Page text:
Five alternatives for your old tin shingle porch

This page is for owners of front porch tin shingle situations where leaking, rusting and aging are forcing a decision about what to do.

Usually, owners of vintage homes want to preserve their embossed tin shingle, including their porch surfaces.

For most traditional shingle roof owners, there are no readily available modern metal shingles that will match the size, texture and shadowing of the ancestors’ style dating from 1870 to 1930.

For these owners of homes with embossed metal shingles, the porch is usually the most challenging. The porch area tends to be the most trampled. Understandably, painters have placed ladders on the porch surfaces. Or children have played on them. As a result, damaged porch tin shingles are a common occurrence.

Few of the 100 to 150 year old shingles are still in existance. It is not uncommon to see a home with an attractive upper slanted roof with the old shingles, then discover the porch roof has been replaced. When maintenance is due on metal shingle roofs, the porch roof may be handled differently than upper roofs because of excessive damage.

It is important to balance price as well as appearance to resolve the most practical approach.

Here are five solutions:

1. Fully reinforce existing shingles

When a porch roof is this damaged, leading to leaks inside the house, most homeowners prefer a “new” project, but not always. One front porch surface received the fully reinforced treatment; not a common approach but is an alternative worth knowing about.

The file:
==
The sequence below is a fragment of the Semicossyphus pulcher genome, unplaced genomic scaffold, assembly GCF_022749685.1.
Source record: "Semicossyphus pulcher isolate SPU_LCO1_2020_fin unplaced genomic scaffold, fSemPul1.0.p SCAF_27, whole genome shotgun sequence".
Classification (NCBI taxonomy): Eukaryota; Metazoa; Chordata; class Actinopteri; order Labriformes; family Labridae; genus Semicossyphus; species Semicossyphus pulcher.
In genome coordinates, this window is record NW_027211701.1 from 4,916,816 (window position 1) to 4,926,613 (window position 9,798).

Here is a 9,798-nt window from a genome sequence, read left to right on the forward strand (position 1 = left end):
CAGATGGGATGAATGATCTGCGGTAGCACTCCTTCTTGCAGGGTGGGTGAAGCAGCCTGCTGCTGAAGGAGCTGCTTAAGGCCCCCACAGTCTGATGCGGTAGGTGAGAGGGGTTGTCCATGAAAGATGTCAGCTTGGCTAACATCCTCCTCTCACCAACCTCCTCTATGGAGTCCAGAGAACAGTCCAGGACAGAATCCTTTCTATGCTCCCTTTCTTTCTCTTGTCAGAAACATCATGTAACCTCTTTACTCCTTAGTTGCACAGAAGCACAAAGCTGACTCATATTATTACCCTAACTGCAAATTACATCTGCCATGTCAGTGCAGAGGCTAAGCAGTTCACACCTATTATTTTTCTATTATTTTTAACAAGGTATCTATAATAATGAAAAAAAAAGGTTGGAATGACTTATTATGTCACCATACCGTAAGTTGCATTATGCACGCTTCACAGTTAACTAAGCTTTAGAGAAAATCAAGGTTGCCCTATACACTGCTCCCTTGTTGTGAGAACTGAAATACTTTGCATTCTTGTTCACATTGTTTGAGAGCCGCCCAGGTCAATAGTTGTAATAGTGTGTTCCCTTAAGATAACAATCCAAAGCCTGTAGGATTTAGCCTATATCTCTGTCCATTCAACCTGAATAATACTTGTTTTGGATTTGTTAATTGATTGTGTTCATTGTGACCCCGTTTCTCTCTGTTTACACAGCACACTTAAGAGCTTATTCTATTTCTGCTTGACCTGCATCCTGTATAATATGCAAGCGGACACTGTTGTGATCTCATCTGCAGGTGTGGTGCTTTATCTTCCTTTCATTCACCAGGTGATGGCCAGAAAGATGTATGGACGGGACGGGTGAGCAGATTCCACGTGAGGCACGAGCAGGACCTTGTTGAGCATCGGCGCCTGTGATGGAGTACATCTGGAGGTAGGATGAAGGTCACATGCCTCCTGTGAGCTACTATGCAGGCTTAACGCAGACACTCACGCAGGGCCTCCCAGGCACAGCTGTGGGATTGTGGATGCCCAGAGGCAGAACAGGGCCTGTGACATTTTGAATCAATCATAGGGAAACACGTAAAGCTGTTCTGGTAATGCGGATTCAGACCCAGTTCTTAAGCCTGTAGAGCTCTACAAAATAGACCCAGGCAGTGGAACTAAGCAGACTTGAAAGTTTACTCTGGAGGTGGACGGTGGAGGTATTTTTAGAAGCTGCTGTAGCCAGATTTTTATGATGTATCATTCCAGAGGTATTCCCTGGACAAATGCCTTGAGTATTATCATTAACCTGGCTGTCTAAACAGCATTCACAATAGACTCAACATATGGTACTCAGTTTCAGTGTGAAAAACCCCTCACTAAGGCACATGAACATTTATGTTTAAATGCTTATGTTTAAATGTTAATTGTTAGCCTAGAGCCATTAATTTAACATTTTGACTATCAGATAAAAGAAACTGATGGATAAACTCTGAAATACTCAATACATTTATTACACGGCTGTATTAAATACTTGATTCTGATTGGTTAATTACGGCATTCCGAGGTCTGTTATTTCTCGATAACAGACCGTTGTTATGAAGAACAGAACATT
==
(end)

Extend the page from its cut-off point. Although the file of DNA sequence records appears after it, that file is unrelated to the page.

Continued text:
This link to repair of metal porch shingles near Washington DC is an excellent example where fully reinforcing the worn, leaking shingles worked well. The owner was able to balance the demands of the local historical society with her own limited budget at that time. In addition the roof leaked into the living room. Plus her gutters were hardly the recommended type for metal roofing.

2. Traditional standing seam panels

The reasons are obvious: Both standing seam and shingles are traditional metal styles dating to the same period after the Civil War to post World War I. The styles are different, but seem to complement each other quite attractively. The cost of this approach is less expensive than new metal shingles.

Often these standing seam roofs just require a simple refresher coating. If more work is needed, then the fully reinforce choice is available.

3. Coat existing asphalt shingles

If modern asphalt shingles have already been installed as a solution, every owner will agree the overall house appearance is usually undesirable. On these porches, where tin shingles are visible on other roofs, the least expensive approach may be to coat the porch asphalt shingles with the same acrylic tint as the rest of the metal tin shingles. The color ties in the different roofs. The slant of the porch mutes the impact of those unsightly asphalt things.

4. Smooth rolled roofing receives a coating

Like the above suggestion, coating a mineral treated or rubberized flat rolls will tie in the color scheme. In addition, the coating prevents early aging of the rolled roofing for the former front porch metal shingle area. One other advantage,is the cost factor. When faced with many expensive projects around the old house, this approach buys many years of timing before deciding on a long term solution.

5. New metal shingles for porch areas

The most expensive choice are new metal shingles, usually from Berridge. Although the size and appearance do not completely match, the slant of the porch roof helps overcome any visual difficulties. A customer from Clifton Forge, VA, forwarded an email with helpful advice if you select this route